With this new album, is there an overarching theme that you're exploring with the lyrical content? I know that you described it as an exploration into the perception of self in modern society. Can you tell me about those things that you’re exploring?

I didn't really go into the album with this theme in mind. I didn't even particularly intend to write an album, it just sort of happened (laughs). I think when you're working on songs over a period of time… I mean I tend to personally find myself falling into a pattern of theme. I’m sure a lot of songwriters find the same thing. There are certain aspects of your life that interest you and you keep returning to them, I guess to try to work them out, I don’t know. But it’s definitely a lot about the self.

I think when I'm writing for Astro Children, I spend a lot of time thinking about how other people are seeing me and experiencing me but the Repulsive Woman album feels a lot more insular than that. It’s less about other people's gaze and more about my own. In a way the title track has a lyric about watching myself in the mirror and it kind of keeps returning to this process of watching myself which has been quite a nice, freeing way to write. It sounds a bit strange to think about watching myself, but it feels a lot less alarming than thinking about how other people are watching me. So I feel very content with the album and I feel like some of it’s quite positive and some of its quite sad but I feel very comfortable thinking about it. It feels very honest and it feels quite gentle, not in just a way that it sounds but in the way that it deals with my personhood I suppose.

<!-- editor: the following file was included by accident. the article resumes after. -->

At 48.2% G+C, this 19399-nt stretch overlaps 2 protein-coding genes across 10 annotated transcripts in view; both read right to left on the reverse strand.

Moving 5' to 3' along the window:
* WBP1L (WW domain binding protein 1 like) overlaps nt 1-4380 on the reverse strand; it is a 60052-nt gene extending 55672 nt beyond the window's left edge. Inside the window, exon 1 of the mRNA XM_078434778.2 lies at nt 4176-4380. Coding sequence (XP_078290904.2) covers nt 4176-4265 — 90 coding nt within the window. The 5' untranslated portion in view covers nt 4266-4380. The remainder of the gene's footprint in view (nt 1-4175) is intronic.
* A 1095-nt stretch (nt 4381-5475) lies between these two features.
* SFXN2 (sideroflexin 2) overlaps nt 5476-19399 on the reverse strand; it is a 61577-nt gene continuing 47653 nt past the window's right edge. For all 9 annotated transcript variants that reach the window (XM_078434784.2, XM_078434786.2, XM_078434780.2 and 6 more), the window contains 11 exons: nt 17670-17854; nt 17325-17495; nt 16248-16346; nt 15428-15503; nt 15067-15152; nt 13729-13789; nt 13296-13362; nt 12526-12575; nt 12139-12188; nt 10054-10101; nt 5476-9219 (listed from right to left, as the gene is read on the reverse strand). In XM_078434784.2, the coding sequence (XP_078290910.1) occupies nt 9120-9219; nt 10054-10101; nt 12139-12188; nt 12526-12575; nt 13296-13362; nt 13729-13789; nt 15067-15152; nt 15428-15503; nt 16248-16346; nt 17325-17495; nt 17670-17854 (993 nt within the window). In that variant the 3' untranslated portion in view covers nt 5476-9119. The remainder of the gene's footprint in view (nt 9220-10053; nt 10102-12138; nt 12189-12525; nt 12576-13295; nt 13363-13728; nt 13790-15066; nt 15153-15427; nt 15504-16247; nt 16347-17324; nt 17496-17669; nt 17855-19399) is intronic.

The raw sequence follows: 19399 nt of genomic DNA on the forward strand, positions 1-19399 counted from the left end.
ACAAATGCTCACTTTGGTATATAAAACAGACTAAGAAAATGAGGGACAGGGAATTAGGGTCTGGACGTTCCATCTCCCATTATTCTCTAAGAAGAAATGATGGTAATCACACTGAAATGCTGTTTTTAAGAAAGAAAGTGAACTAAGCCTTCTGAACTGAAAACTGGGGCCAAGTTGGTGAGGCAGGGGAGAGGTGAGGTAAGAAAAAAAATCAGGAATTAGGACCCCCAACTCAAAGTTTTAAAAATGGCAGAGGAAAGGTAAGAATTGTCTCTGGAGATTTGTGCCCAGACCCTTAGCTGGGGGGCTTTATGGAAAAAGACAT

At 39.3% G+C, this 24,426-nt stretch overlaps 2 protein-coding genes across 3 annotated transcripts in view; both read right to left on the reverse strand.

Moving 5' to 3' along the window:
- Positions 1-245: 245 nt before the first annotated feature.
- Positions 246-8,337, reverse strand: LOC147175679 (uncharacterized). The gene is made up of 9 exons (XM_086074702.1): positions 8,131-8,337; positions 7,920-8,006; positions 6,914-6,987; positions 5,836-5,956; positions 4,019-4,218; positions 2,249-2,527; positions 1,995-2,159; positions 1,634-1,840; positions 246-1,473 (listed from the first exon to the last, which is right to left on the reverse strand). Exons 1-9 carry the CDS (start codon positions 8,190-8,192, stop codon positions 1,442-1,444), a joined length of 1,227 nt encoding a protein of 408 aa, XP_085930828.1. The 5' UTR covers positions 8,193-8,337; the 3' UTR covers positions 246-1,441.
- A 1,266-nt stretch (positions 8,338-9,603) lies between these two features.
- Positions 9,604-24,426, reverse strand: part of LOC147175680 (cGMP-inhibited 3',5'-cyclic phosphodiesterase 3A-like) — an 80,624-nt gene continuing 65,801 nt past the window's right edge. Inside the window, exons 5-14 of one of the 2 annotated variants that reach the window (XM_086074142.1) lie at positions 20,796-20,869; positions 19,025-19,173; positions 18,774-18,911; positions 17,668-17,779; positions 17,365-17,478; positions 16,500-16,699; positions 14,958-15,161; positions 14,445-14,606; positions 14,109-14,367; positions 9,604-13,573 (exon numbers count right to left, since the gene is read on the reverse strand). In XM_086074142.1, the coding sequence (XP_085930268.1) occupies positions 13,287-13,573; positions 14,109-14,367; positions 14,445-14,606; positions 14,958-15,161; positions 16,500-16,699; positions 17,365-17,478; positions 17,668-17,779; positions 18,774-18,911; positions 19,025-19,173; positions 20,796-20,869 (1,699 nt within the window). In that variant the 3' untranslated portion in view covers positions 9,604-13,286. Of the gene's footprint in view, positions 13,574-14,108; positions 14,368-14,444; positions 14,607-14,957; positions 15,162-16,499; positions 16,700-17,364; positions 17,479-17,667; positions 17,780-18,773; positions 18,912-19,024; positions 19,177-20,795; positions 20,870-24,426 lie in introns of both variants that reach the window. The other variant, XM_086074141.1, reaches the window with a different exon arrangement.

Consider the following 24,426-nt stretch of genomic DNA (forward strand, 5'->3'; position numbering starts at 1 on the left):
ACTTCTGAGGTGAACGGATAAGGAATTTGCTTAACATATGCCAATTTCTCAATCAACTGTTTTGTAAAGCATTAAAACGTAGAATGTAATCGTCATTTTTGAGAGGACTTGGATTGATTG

I think it's quite exciting at the moment because it feels like there's a rise of community for female musicians in New Zealand, with Girls Rock Camp and things like that and I wondered, did you choose specifically to work with women or what that an accidental occurrence and what has that experience been like so far?